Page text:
On encryption, Clinton tells Silicon Valley to be a team player

Democratic presidential candidate tells tech companies they need to help track down terrorists but stops short of calling for weaker encryption. It's a balancing act between security and privacy.


Hillary Clinton told Silicon Valley to stop seeing the US government as its adversary in a speech Thursday on national security.

Niu Xiaolei/Xinhua Press/Corbis

Hillary Clinton wants Silicon Valley to stop being so obstinate.

That's the message from the Democratic frontrunner in the US presidential race following attacks in Paris last week that renewed debate about technology's role in terrorism. Clinton told the tech industry it can't simply ignore the federal government's need to track down extremists.

"We need Silicon Valley not to view government as its adversary," Clinton said Thursday at a speech on national security at the Center on Foreign Relations in New York.

Policy makers have expressed concerns that terrorist groups are benefiting from encryption, or technology that jumbles communications and files so that only the intended recipient can read them. Tech companies have increasingly built encryption into products and services in the wake of revelations about US government surveillance programs from documents leaked by former NSA contractor Edward Snowden.

Apple's iMessage text message program uses encryption, as does Facebook's WhatsApp. Google, Yahoo and a bunch of other tech companies have begun scrambling information being sent between their servers. These security features, which aim to keep prying eyes from seeing what's going on inside, are often now turned on by default and easy to use.

The debate over encryption roared back to life amid speculation that Islamic terrorists used encrypted technology to plot and carry out the attacks in Paris that left 129 dead and hundreds more wounded. US Sen. Dianne Feinstein on Monday suggested technology companies are aiding terrorists by making it easy to have encrypted conversations. There's no evidence yet the attackers in Paris used encrypted technology.

"If you create a product that allows evil monsters to communicate in this way...that is a big problem," Feinstein said.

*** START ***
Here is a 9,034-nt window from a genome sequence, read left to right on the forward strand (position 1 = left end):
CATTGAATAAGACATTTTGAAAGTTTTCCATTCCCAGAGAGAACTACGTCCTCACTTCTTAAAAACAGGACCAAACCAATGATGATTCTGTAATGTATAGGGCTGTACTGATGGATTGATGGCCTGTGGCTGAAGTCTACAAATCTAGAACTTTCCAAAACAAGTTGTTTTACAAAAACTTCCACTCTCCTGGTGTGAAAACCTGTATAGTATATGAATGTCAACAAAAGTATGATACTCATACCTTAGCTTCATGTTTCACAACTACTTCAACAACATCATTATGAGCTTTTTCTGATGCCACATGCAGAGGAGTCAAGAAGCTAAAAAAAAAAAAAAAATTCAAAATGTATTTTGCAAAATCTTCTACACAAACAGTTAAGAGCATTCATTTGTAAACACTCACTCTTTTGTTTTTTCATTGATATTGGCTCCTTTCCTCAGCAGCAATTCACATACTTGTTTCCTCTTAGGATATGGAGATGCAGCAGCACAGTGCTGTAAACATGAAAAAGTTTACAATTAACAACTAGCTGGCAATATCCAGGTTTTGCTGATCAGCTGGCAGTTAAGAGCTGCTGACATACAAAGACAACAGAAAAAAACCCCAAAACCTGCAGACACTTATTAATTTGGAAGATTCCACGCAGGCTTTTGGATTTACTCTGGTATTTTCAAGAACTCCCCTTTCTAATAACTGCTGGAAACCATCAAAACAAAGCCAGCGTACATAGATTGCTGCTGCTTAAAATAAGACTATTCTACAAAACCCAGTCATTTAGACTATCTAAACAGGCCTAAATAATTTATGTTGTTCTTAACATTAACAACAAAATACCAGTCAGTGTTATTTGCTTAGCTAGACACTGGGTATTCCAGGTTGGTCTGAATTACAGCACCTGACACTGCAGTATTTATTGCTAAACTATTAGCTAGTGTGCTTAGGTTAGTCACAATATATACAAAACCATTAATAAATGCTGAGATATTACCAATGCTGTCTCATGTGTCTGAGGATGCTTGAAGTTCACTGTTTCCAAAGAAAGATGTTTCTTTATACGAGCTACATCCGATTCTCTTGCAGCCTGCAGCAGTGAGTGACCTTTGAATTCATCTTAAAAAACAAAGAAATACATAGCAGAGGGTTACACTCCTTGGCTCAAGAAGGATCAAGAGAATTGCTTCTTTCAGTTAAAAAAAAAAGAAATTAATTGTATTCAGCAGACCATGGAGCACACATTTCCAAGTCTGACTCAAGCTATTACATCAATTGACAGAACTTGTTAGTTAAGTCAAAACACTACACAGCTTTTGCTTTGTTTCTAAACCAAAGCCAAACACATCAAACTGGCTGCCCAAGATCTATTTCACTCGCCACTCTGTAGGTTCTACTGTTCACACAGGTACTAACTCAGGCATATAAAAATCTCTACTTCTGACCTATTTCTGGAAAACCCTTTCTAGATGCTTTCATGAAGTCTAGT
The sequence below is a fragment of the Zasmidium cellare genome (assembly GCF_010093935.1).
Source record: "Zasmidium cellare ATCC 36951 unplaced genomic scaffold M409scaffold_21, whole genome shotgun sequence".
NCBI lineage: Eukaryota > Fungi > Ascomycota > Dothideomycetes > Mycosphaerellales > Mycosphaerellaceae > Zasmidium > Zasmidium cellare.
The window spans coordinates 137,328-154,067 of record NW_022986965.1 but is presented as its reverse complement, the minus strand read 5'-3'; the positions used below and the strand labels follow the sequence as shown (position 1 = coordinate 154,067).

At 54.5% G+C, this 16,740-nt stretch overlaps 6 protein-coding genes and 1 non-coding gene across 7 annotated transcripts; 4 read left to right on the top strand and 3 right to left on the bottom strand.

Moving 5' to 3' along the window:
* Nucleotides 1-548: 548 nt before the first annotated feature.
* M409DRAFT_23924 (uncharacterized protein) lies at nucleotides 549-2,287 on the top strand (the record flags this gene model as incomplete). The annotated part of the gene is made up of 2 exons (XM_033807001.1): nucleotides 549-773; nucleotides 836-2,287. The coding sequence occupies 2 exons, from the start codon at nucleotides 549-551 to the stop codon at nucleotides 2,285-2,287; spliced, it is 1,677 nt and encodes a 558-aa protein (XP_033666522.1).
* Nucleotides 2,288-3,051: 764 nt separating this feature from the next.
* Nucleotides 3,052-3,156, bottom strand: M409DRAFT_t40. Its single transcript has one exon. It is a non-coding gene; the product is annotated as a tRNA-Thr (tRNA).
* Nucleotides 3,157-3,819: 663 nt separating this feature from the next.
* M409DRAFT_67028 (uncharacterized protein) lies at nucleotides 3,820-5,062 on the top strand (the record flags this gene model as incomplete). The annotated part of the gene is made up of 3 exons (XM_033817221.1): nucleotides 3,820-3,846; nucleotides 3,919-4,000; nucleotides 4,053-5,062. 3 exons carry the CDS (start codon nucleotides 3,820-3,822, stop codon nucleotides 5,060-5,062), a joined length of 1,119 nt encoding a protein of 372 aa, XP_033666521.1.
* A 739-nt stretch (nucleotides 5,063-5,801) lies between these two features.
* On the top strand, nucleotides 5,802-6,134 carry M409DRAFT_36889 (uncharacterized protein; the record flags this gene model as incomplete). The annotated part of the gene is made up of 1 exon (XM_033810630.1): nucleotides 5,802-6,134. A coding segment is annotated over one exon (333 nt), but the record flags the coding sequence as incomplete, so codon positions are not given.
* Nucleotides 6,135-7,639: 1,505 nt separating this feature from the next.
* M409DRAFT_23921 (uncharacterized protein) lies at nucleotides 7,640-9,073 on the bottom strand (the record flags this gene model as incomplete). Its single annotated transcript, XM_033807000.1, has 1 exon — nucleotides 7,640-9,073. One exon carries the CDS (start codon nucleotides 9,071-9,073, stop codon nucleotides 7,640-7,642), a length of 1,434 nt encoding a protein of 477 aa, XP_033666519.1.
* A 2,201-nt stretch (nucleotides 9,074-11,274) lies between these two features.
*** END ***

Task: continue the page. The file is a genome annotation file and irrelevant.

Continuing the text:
Fear and panic over potential follow up attacks have raised questions about whether the technology industry has a duty to help the government view encrypted conversations in the name of stopping terrorism. Tech companies have countered that it's impossible to let government agencies break encryption without letting criminals do the same.

Clinton, a former secretary of state, senator and first lady, in her speech struck a delicate balance between pressuring the industry and outright saying tech companies should break encryption in the fight against extremist groups.

"We need to challenge our best minds in the private sector to work with our best minds in the public sector to develop solutions that will both keep us safe and protect our privacy," she said.

Encryption doesn't just keep the US government out of electronic communications. It also protects data that might be stolen by hackers, whether they're working for a crime ring or a foreign government. After a year of relentless data breaches that let hackers steal Social Security numbers, health records and intellectual property, cybersecurity experts are encouraging companies to encrypt more data, not less.

Tech companies generally aren't able to read encrypted customer data. This has frustrated governments, which even with a court order are often unable to access devices or information.

Federal officials have repeatedly request an option that wouldn't weaken encryption for everyone but still make it possible for law enforcement to track potential foreign spies and violent extremists. Clinton gave the example of social media companies aggressively shutting down accounts that "plan, provoke, or celebrate violence."

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